This month, PHS Founder and Managing Editor Trish Wylie, talks about the importance of learning to say #JustSayNo, both for the sake of your mental health and your creativity.
There's a song which says sorry seems to be the hardest word. But I would argue that.
Saying sorry means admitting you made a mistake and at times that can be hard. But if you are self-aware and y'know, an adult, then apologising for your mistakes shouldn't feel like the hardest thing you do. Of course, it carries more weight if you learn from it and don't go right out and do the same thing again, but as I mentioned in previous editorials, owning your mistakes, along with your achievements, is both part of your personal growth and can be empowering. Everyone makes mistakes. We're all human. And one would hope we also know the difference between right from wrong. So, sorry shouldn't seem to be the hardest word. Even if setting aside you pride isn't easy.
The word that can be harder to say, is no. Especially if you don't want to offend, hurt or let anyone down. It becomes a matter of conscience and treating others as you would like to be treated yourself. 'No' is synonymous with rejection. And as writers, we all know how that feels.
There was a scene in the movie 27 Dresses which provides a perfect example of what I'm talking about here. In it, the heroine was bemoaning the fact her little sister was getting married and that she would be expected to do everything for her, just like she always did. The hero asked why she didn't just say no. 'You have said no before, haven't you?' he inquired. To which the heroine reluctantly replied that she hadn't. Not ever. He then urged her to practice it with him and for a short while she did okay, but inevitably, she failed. Why? Because she was a people pleaser. She wanted people to be happy and put their happiness ahead of her own.
I think a great many of us, whether aware of it or not, are guilty of that.
For many years, somewhat hypocritcally, I encouraged the friends and family who took on more than their fair share of other people's troubles, drama and workload, to say no more often. Being selfish from time-to-time doesn't make you a bad person. You have to look after yourself first or you will get to a point where you can't help anyone else. I still believe that. But at the same time, I know I've been neglectful of my own needs and frequently still am. I can say no but I hate doing it.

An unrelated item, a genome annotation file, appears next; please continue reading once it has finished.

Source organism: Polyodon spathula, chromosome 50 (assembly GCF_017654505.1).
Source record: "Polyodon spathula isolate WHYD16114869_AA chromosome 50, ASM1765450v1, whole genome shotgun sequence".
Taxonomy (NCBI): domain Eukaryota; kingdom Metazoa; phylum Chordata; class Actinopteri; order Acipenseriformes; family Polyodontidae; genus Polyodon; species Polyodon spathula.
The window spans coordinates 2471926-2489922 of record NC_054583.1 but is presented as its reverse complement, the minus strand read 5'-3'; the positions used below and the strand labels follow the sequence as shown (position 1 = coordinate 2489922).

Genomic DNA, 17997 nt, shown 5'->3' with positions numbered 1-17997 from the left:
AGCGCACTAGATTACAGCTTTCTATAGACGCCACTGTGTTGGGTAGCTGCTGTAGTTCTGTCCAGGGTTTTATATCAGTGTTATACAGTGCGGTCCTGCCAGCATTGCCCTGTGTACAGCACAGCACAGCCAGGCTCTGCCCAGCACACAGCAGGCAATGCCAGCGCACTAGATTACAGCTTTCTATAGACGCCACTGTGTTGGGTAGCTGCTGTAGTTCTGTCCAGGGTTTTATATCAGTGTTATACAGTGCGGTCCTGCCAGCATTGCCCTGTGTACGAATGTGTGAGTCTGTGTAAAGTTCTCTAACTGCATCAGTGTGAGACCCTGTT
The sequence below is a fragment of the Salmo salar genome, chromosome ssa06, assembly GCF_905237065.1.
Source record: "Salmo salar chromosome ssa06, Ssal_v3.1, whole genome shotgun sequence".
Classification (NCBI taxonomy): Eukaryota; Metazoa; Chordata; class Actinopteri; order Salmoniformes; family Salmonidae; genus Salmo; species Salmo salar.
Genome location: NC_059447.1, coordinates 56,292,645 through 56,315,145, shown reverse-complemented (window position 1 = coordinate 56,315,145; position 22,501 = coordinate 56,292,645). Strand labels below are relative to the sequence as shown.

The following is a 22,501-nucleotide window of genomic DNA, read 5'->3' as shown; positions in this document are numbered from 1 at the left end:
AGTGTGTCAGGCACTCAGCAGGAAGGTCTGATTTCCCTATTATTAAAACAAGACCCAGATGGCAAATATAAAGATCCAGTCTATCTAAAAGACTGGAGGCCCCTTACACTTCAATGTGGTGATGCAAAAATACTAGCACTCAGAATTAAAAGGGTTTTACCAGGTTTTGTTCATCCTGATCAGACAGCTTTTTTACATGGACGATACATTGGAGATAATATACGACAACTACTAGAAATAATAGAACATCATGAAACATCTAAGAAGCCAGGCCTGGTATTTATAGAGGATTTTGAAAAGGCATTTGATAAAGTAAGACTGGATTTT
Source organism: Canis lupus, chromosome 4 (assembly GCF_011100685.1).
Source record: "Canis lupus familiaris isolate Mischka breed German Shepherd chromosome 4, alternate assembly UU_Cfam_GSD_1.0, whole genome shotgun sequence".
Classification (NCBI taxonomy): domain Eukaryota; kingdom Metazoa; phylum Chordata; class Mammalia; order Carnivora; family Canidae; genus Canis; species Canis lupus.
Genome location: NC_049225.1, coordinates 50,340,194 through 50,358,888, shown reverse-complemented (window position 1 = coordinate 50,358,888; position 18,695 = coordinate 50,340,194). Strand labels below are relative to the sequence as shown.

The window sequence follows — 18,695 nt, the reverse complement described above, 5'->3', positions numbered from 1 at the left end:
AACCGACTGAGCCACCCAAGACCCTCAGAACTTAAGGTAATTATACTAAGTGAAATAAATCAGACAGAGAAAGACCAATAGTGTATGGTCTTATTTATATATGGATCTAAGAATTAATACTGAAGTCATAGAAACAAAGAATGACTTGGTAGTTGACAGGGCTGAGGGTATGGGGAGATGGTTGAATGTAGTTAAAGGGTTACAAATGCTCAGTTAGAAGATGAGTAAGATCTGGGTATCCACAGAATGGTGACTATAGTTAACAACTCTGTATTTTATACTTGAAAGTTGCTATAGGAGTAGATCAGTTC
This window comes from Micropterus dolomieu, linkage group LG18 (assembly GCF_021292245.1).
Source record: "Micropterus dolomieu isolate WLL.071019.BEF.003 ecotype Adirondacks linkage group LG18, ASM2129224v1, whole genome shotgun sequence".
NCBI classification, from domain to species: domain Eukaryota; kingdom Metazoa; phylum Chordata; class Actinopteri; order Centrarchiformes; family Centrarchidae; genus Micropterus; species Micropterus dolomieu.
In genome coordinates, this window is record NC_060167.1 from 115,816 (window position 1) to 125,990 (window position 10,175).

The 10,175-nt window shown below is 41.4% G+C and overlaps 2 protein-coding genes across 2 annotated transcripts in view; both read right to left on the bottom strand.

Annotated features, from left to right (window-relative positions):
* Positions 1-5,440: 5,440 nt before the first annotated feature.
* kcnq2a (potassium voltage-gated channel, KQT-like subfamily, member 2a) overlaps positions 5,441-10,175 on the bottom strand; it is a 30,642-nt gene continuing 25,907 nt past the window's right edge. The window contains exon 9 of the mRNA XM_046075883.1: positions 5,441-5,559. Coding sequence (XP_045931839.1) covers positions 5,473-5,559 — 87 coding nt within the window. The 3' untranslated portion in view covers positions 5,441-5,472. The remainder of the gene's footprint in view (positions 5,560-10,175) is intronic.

You see, I suffer from a little problem I may have mentioned before and have duly dubbed volunteer syndrome. If you're a fellow sufferer, then you know what I'm talking about. For those who aren't, I'll elaborate...
People who suffer from volunteer syndrome are the one's who put their hand up, sometimes literally, and say 'I'll do it', even if they already have too much piled on their plate. In the worst cases, they don't even wait for an opportunity to volunteer, they go looking for things to do. What's more, if they don't stop doing it or the people who care about them continue to enable them to do it, things will rapidly spiral downwards. Over time, it becomes the norm and is expected, simply because, just like the heroine in 27 Dresses, that's what they've always done. Then the self-imposed pressure builds, it becomes too much to deal with, until one day, it can feel like you're drowning.
I know, because I've been fighting to keep my head above water for quite some time now.
As a result, I've decided no seems to be the hardest word because it involves more than vocalising that one tiny word. It involves a change of mind-set, means putting youself first and placing your needs ahead of everyone else's and requires a firm belief that your happiness isn't reliant on the happiness of others, That's not to say the happiness of the people you care about isn't important. Of course, it is. But if they care as much about you as you do about them, they'll want you to do what makes you happy.
If writing or creativity of any kind is what makes you happy, then as we've discussed before, it's vital you protect the time you spend doing it. And yes, that does involve a degree of selfishness. Learn to live with it. Remind yourself it doesn't make you a bad person. Equally as important is your abilty to realize there's a limit to how much you can take on. The one has an inevitable knock-on effect on the other: Take on too much due a subconscious inability to say no in the form of volunteer syndrome and your precious time gets eaten up. And take it from someone who knows, volunteer syndrome can be a killer.
Prioritizing what matters most to you, delegating where you can and not stressing over minor details can help you to keep your head on straight. As can learning to let go. if you tend to take more than your fair share of the workload to satisfy a need for control, or volunteering less when your to-do list is already a mile long. So, whether you do it out loud by saying the word or take a quieter stance by being a little more selfish, just say no more often and I promise, things will get easier.
The world won't stop turning if you do. But it may spin a little bit slower.
To keep up to date with Trish's upcoming book releases and find out what she's doing, you can visit her website or follow her on Facebook, Twitter or Instagram.
Do you have a problem saying no or suffer from volunteer syndrome? Are you prone to taking on more than you should and feel your creativity/mental health suffers as a result? Let us know in the comments or join the discussion on our Social Media using #JustSayNo.